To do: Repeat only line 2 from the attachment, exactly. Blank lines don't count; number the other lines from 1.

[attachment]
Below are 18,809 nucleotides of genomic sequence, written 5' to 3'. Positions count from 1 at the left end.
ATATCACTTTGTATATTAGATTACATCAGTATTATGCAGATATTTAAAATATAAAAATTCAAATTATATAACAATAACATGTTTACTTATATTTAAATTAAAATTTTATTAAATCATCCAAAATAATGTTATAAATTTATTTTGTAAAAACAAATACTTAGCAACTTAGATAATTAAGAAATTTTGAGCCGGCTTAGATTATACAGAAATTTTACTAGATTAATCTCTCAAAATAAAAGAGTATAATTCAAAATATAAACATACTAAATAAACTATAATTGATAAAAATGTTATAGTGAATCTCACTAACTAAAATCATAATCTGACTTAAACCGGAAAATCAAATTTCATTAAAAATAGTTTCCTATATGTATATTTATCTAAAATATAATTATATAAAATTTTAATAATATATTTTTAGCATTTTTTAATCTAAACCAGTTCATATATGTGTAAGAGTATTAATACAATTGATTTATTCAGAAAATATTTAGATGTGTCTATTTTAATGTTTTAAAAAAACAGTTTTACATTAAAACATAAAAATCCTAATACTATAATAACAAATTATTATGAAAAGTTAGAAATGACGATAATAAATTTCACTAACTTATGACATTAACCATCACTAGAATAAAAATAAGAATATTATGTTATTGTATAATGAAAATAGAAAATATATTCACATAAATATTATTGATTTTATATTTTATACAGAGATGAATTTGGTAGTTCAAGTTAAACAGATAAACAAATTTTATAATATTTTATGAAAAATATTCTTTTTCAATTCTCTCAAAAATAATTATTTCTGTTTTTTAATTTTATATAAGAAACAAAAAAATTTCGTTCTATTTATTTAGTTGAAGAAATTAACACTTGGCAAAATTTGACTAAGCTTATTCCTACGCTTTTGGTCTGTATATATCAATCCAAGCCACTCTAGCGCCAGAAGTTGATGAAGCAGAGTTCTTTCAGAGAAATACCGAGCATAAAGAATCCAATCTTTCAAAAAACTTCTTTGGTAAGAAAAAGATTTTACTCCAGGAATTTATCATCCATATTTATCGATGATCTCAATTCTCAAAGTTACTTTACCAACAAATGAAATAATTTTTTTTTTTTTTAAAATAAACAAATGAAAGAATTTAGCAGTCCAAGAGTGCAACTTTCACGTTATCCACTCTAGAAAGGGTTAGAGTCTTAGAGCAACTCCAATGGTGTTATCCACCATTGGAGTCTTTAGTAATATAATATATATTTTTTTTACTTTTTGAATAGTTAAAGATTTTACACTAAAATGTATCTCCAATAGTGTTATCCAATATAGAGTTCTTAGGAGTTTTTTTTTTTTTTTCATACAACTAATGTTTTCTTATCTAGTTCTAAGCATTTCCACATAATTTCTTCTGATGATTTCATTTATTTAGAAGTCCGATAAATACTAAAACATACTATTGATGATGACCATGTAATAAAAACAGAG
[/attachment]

ATATCACTTTGTATATTAGATTACATCAGTATTATGCAGATATTTAAAATATAAAAATTCAAATTATATAACAATAACATGTTTACTTATATTTAAATTAAAATTTTATTAAATCATCCAAAATAATGTTATAAATTTATTTTGTAAAAACAAATACTTAGCAACTTAGATAATTAAGAAATTTTGAGCCGGCTTAGATTATACAGAAATTTTACTAGATTAATCTCTCAAAATAAAAGAGTATAATTCAAAATATAAACATACTAAATAAACTATAATTGATAAAAATGTTATAGTGAATCTCACTAACTAAAATCATAATCTGACTTAAACCGGAAAATCAAATTTCATTAAAAATAGTTTCCTATATGTATATTTATCTAAAATATAATTATATAAAATTTTAATAATATATTTTTAGCATTTTTTAATCTAAACCAGTTCATATATGTGTAAGAGTATTAATACAATTGATTTATTCAGAAAATATTTAGATGTGTCTATTTTAATGTTTTAAAAAAACAGTTTTACATTAAAACATAAAAATCCTAATACTATAATAACAAATTATTATGAAAAGTTAGAAATGACGATAATAAATTTCACTAACTTATGACATTAACCATCACTAGAATAAAAATAAGAATATTATGTTATTGTATAATGAAAATAGAAAATATATTCACATAAATATTATTGATTTTATATTTTATACAGAGATGAATTTGGTAGTTCAAGTTAAACAGATAAACAAATTTTATAATATTTTATGAAAAATATTCTTTTTCAATTCTCTCAAAAATAATTATTTCTGTTTTTTAATTTTATATAAGAAACAAAAAAATTTCGTTCTATTTATTTAGTTGAAGAAATTAACACTTGGCAAAATTTGACTAAGCTTATTCCTACGCTTTTGGTCTGTATATATCAATCCAAGCCACTCTAGCGCCAGAAGTTGATGAAGCAGAGTTCTTTCAGAGAAATACCGAGCATAAAGAATCCAATCTTTCAAAAAACTTCTTTGGTAAGAAAAAGATTTTACTCCAGGAATTTATCATCCATATTTATCGATGATCTCAATTCTCAAAGTTACTTTACCAACAAATGAAATAATTTTTTTTTTTTTTAAAATAAACAAATGAAAGAATTTAGCAGTCCAAGAGTGCAACTTTCACGTTATCCACTCTAGAAAGGGTTAGAGTCTTAGAGCAACTCCAATGGTGTTATCCACCATTGGAGTCTTTAGTAATATAATATATATTTTTTTTACTTTTTGAATAGTTAAAGATTTTACACTAAAATGTATCTCCAATAGTGTTATCCAATATAGAGTTCTTAGGAGTTTTTTTTTTTTTTTCATACAACTAATGTTTTCTTATCTAGTTCTAAGCATTTCCACATAATTTCTTCTGATGATTTCATTTATTTAGAAGTCCGATAAATACTAAAACATACTATTGATGATGACCATGTAATAAAAACAGAG